With the largest Work From Home exercise happening worldwide due to the coronavirus, both employees and employers are starting to find out just how effectively we can all still get work done even remotely.
Whether physically in the office or conferencing over Zoom, meetings can be painful but they're an unavoidable part of our work culture. Meetings tend to be typically longer than they need to be, peppered with a lot of redundant chatters and irrelevant conversations. There are many ways we can do our part to make these meetings and group conference calls more bearable; by being on point, succinct and structured so that we can all promptly get back to completing tasks at hand.
Here are four quick rules to start creating an efficient meeting culture:
First things first, decide if you really need the meeting before setting one up. You, yes you, don't be that person.
1. Purpose of Meeting
Have a clear objective, and indicate them in the subject line. What are you trying to accomplish in this meeting - Generate new ideas? Gather information? Make a decision? Or a combination of all three? Meetings are not social gatherings, and it has to be goal-oriented. This ensures everyone comes prepared with a definitive idea of what's expected during the session.
2. Preparing for Meetings
Most employees tend to come for meetings completely unprepared. People have the impression that they come into meetings to only start talking ideas out. Instead, insist that everyone jots down a few top-line ideas ready to be discussed when they come into the room. Collate the points, email these points out so all attendees can start thinking about them before the meeting too. This leaves room in the meeting for everyone to get down to business and expand or counter the ideas with their own.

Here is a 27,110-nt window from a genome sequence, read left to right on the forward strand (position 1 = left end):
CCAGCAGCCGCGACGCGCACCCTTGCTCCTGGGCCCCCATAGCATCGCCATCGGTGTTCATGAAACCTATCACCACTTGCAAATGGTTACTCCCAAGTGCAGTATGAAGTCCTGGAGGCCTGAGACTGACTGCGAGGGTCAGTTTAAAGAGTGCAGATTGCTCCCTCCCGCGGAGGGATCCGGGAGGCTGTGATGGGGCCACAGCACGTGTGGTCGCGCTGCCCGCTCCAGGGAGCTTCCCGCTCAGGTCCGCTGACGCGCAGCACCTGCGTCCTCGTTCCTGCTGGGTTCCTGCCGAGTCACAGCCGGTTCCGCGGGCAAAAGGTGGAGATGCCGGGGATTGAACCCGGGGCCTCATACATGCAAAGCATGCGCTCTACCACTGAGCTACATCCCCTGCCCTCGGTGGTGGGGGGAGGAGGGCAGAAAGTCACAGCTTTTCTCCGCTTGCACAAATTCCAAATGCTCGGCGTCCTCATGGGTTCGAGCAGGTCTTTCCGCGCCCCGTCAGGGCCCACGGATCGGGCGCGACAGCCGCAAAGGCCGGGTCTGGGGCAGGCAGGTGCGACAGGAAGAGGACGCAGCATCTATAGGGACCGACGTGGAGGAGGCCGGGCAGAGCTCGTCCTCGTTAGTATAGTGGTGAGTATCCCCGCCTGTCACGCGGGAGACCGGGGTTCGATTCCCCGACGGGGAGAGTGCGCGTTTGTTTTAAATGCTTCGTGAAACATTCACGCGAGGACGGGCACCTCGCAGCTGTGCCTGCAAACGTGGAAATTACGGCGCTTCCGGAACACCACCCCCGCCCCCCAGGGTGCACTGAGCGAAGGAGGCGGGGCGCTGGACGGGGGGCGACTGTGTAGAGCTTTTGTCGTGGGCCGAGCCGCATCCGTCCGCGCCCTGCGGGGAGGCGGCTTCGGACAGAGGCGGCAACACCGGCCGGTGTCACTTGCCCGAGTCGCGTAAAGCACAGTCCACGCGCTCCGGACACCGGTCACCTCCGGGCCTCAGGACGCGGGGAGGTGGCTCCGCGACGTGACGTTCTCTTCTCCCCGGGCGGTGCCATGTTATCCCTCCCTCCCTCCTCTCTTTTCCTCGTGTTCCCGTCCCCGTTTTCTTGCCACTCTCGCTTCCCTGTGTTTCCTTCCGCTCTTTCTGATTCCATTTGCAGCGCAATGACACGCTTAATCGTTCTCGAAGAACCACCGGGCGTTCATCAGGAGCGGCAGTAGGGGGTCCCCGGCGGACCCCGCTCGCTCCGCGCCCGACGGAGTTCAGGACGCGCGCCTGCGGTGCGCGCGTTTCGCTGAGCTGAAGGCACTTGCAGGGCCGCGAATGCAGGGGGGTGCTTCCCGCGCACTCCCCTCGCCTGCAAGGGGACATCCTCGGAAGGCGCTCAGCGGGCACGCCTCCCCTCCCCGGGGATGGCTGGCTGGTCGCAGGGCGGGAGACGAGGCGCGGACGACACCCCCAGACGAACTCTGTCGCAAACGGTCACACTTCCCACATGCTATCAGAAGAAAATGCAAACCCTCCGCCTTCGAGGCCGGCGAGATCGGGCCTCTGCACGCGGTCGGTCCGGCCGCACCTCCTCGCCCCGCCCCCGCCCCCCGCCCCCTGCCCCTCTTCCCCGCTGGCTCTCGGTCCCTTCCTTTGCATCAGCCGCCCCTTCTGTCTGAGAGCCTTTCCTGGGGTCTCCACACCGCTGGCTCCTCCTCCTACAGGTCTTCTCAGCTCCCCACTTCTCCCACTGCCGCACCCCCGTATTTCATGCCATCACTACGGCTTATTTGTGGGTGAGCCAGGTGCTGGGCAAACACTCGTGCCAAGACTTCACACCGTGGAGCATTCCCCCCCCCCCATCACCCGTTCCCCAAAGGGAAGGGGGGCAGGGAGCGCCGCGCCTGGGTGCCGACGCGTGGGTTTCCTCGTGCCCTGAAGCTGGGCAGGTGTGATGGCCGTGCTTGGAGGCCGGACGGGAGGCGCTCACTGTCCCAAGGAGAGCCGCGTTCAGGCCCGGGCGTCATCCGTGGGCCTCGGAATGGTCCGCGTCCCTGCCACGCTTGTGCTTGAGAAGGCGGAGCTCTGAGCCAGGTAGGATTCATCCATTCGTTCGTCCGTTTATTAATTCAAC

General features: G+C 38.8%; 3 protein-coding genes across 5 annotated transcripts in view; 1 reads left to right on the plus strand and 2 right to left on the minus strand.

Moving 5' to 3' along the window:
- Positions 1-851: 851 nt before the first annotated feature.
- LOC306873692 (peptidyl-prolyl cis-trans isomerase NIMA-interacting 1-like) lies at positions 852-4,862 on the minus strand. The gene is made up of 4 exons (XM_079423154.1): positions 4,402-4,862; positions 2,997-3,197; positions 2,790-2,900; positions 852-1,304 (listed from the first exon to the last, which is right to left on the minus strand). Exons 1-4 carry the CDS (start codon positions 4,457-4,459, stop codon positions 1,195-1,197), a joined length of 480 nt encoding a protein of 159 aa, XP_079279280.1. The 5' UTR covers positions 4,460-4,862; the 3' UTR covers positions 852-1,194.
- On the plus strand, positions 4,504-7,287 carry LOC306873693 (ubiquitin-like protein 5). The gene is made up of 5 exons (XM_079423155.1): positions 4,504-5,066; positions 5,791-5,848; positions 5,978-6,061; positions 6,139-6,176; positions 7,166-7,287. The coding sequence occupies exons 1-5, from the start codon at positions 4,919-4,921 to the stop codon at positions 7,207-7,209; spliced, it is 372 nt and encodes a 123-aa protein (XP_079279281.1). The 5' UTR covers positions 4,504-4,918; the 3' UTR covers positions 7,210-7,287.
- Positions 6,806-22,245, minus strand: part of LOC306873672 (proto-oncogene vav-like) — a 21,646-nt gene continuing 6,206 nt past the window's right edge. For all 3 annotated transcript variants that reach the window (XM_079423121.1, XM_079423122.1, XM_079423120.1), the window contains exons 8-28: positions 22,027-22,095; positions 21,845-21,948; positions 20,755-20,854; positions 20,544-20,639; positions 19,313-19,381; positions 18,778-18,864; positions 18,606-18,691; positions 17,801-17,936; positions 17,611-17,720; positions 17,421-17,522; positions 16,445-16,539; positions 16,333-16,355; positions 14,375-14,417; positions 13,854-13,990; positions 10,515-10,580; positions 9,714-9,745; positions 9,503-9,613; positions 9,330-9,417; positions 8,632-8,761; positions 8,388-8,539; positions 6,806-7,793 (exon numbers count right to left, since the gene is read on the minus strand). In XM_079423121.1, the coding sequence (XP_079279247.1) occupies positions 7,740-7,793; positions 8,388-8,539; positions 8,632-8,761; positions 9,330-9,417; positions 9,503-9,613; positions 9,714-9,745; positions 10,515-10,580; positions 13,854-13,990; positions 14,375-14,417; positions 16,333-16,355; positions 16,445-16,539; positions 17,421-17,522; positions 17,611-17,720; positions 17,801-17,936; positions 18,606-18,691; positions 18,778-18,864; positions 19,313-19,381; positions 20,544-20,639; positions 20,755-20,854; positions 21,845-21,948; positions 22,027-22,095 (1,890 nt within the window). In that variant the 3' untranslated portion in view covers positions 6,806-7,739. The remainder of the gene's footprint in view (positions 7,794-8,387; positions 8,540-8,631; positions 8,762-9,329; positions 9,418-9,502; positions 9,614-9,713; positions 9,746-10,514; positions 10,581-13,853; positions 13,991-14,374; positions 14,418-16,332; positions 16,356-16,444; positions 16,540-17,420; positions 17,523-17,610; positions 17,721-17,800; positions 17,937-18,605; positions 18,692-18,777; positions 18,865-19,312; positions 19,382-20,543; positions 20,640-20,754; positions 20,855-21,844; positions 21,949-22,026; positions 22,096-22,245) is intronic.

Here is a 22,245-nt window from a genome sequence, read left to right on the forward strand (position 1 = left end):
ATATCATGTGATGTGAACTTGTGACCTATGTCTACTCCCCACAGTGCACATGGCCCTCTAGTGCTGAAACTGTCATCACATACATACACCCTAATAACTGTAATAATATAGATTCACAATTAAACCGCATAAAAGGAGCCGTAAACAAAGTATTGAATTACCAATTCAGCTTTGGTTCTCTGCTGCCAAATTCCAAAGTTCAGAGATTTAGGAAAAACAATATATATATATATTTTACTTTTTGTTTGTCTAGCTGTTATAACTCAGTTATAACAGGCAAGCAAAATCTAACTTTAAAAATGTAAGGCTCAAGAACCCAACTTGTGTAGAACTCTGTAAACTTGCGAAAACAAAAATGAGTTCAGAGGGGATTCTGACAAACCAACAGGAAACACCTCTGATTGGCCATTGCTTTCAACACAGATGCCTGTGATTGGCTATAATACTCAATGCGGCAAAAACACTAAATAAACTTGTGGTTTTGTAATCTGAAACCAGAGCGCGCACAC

3. Setting an Agenda (And Keeping To It!)
A meeting with a strict set of agenda can easily cut the time in half. Be clear about the topics needed to be covered. Start the meeting by going over the objective once again.
Follow the 2-minute rule when opening the floor for someone to make a point or debate, and reinforce this housekeeping practice throughout the meeting. You'd be surprised how a time limit forces one to think and expresses opinion logically, leaving no time to banter.
4. End with a 'Next Steps'
Buffer in the last ten minutes of your meeting agenda to end with an action plan. This should include who is responsible for what action or follow up, and when the deadlines are. Remember the 3 Ws - Who, What, When.
Now if that meeting or conference really should have been an email, here's a quick and simple one on creating an efficient email culture, the Email Subjects:
While we're at the subject of emails - see what I did there? - make it a habit to insert a Call-To-Action on the subject header so your recipients can quickly understand exactly what you expect out of that email. E.g. "Need your edits on said blog post by Mon, 4 pm". Influence others to do the same to ensure the email addresses what the subject intends. Not only does this little practice keeps the thread in line, but it also saves time and frustrations when searching for topics within the email later on.
Keep this in mind, and you’re all set to go: Meetings - start with a goal, and you'll always finish with success.
Now that we've already established most meetings could have been an email, ever wondered what else could have been?